Who Are The New Guys?

Here’s a closer look at the two newest members of the farm system

If the “news” that a big, fat lineman failed his physical hasn’t distracted you, then chances are you’ve heard that the Washington Nationals traded Matt Capps to the Minnesota Twins for two prospects. This is quite a coup for GM Mike Rizzo, as he’s managed to flip a guy that was non-tendered last season by the Pittsburgh Pirates and leveraged his overrated status as an All-Star closer into something this organization lacks: a catcher that’s both healthy and on the verge of contributing.

Wilson Ramos

So who are these guys?

Wilson Ramos is obviously the key cog in this trade. Blocked by some guy name Joe Mauer at catcher, he’s coming off a season of injuries (broken finger, pulled hamstring) and has hit .241 with 5 HR and 30 RBI with Rochester in 71 games — .292 in June/July after a .177 April/May stretch.

John Sickels rated him a Grade-B prospect in his most recent edition, praising his ability to throw runners out (42% in ’09) and overall characterizing him as an above-average defender. Sickels cautioned his strike-zone judgment, noting his low walk rate, which has evidenced itself in 2010: 12BB in 71G.

Rob Gordon and Jeremy Deloney gave him an 8B rating (roughly a 70% chance of becoming a solid, everyday player) and praised his power potential and described his defensive play as “fundamentally sound… with plus arm strength and agility.” Unlike Sickels, they have more faith that he can hit for a high average, but like Sickels they believe that will only happen with more selectivity.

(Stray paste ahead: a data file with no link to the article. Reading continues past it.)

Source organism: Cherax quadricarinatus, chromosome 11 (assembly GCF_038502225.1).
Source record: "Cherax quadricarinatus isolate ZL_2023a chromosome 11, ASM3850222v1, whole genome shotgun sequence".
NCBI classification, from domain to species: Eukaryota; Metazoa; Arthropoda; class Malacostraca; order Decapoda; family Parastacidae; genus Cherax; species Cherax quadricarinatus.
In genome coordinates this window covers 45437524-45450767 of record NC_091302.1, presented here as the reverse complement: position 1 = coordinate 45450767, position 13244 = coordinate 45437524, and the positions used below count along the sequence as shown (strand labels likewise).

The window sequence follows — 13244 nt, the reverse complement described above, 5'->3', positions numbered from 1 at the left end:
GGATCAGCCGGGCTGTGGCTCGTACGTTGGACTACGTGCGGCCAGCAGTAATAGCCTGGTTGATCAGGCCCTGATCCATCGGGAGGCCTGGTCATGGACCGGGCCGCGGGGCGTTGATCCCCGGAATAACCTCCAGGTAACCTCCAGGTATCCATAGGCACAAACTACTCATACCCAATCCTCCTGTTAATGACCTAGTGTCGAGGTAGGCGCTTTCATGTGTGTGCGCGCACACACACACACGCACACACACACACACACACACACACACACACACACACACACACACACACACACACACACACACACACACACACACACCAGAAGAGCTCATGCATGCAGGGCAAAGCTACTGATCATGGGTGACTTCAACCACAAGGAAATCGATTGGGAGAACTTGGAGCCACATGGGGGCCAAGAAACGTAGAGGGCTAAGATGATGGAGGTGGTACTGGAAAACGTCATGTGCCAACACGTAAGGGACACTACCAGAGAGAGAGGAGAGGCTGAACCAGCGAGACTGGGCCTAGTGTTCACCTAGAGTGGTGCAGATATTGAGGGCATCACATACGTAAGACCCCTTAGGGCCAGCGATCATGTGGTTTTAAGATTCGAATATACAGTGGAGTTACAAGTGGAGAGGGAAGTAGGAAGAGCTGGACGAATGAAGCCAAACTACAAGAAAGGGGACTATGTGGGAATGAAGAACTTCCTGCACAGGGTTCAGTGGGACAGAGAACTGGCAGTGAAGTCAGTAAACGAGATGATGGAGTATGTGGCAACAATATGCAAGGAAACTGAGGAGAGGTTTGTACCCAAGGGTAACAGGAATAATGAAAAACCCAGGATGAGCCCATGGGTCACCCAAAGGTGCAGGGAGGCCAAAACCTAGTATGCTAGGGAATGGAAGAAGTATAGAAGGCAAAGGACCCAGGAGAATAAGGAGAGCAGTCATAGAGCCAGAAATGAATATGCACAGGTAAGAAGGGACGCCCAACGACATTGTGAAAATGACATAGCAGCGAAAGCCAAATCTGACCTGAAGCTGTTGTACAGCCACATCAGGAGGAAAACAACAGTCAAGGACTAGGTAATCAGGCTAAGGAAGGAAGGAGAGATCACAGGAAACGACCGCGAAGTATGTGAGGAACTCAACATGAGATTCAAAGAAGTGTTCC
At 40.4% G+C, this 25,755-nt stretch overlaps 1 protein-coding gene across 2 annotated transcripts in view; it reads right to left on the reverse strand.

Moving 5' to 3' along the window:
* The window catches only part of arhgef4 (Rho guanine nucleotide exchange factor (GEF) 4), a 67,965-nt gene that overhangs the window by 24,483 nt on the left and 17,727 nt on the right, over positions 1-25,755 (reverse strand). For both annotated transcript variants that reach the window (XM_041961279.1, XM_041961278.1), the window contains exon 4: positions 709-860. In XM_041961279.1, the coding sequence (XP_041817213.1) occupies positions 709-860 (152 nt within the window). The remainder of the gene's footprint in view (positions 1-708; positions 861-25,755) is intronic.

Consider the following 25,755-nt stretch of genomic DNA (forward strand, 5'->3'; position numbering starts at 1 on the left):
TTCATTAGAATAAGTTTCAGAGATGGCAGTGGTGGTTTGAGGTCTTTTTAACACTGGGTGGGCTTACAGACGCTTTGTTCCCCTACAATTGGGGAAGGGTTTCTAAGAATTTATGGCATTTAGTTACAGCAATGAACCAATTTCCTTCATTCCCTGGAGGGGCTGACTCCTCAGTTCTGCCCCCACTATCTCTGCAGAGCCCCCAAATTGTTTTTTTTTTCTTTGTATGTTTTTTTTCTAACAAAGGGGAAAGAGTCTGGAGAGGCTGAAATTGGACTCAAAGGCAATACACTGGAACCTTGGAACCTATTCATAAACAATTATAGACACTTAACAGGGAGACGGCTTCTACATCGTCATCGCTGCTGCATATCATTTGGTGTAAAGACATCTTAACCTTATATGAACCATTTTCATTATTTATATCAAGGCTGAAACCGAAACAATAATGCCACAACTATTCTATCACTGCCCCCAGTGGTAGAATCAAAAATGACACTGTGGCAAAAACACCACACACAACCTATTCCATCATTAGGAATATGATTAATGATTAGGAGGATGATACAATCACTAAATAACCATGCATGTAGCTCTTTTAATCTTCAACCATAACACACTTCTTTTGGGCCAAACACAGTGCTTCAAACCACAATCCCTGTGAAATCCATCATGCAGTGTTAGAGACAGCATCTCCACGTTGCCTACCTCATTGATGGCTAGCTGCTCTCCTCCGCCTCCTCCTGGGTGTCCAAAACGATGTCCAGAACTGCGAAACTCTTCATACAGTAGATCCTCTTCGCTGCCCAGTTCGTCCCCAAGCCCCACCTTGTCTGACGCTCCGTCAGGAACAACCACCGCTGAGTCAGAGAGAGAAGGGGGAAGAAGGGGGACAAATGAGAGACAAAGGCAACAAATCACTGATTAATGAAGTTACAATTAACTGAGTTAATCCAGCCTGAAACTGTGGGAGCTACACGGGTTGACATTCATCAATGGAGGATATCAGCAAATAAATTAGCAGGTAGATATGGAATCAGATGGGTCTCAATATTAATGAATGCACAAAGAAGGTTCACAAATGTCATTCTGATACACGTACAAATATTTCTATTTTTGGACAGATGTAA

He is expected to begin his Washington Nationals career with the Syracuse Chiefs.

Joe Testa

Josh Johnson of the Twins prospect-following site Josh’s Thoughts summarized the inclusion of Joe Testa into this trade:

Testa was ranked as the No. 49 prospect heading into the season and is back in Single-A Fort Myers after struggling in Double-A New Britain. His inclusion into the trade doesn’t bother me. He is a 24-year-old with control problems who is still three stops away from the Major Leagues.

Neither Sickels nor the MLBA rated Testa, thus I’ll defer to Johnson’s scouting report, which can be found here. It would appear that Testa, a non-drafted free agent  was the proverbial “throw-in” for this trade and has hit his ceiling and is on the verge of being too old for his current level. Thus, he’ll be reporting to Potomac, which has several pitchers that fit that description.